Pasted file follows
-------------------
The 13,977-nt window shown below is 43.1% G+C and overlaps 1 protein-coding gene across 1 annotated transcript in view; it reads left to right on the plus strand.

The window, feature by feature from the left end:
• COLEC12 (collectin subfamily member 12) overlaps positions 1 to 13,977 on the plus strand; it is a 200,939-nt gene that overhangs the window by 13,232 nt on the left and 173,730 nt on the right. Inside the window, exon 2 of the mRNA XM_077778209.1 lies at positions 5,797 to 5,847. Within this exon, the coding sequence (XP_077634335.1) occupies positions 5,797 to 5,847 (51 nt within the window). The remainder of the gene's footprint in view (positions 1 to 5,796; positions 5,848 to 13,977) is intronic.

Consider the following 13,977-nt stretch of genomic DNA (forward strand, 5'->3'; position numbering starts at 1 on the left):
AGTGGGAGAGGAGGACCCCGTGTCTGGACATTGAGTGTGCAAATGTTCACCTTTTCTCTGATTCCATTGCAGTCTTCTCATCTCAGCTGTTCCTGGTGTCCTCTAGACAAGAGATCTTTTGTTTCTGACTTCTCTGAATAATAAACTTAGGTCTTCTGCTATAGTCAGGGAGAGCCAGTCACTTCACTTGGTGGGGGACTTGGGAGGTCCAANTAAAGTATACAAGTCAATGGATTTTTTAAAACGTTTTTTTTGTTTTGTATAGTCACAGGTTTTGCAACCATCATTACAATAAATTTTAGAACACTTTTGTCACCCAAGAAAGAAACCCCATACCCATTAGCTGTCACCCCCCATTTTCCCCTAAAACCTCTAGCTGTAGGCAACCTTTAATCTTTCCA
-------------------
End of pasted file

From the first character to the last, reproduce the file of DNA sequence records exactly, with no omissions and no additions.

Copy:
The 13,977-nt window shown below is 43.1% G+C and overlaps 1 protein-coding gene across 1 annotated transcript in view; it reads left to right on the plus strand.

The window, feature by feature from the left end:
• COLEC12 (collectin subfamily member 12) overlaps positions 1 to 13,977 on the plus strand; it is a 200,939-nt gene that overhangs the window by 13,232 nt on the left and 173,730 nt on the right. Inside the window, exon 2 of the mRNA XM_077778209.1 lies at positions 5,797 to 5,847. Within this exon, the coding sequence (XP_077634335.1) occupies positions 5,797 to 5,847 (51 nt within the window). The remainder of the gene's footprint in view (positions 1 to 5,796; positions 5,848 to 13,977) is intronic.

Consider the following 13,977-nt stretch of genomic DNA (forward strand, 5'->3'; position numbering starts at 1 on the left):
AGTGGGAGAGGAGGACCCCGTGTCTGGACATTGAGTGTGCAAATGTTCACCTTTTCTCTGATTCCATTGCAGTCTTCTCATCTCAGCTGTTCCTGGTGTCCTCTAGACAAGAGATCTTTTGTTTCTGACTTCTCTGAATAATAAACTTAGGTCTTCTGCTATAGTCAGGGAGAGCCAGTCACTTCACTTGGTGGGGGACTTGGGAGGTCCAANTAAAGTATACAAGTCAATGGATTTTTTAAAACGTTTTTTTTGTTTTGTATAGTCACAGGTTTTGCAACCATCATTACAATAAATTTTAGAACACTTTTGTCACCCAAGAAAGAAACCCCATACCCATTAGCTGTCACCCCCCATTTTCCCCTAAAACCTCTAGCTGTAGGCAACCTTTAATCTTTCCA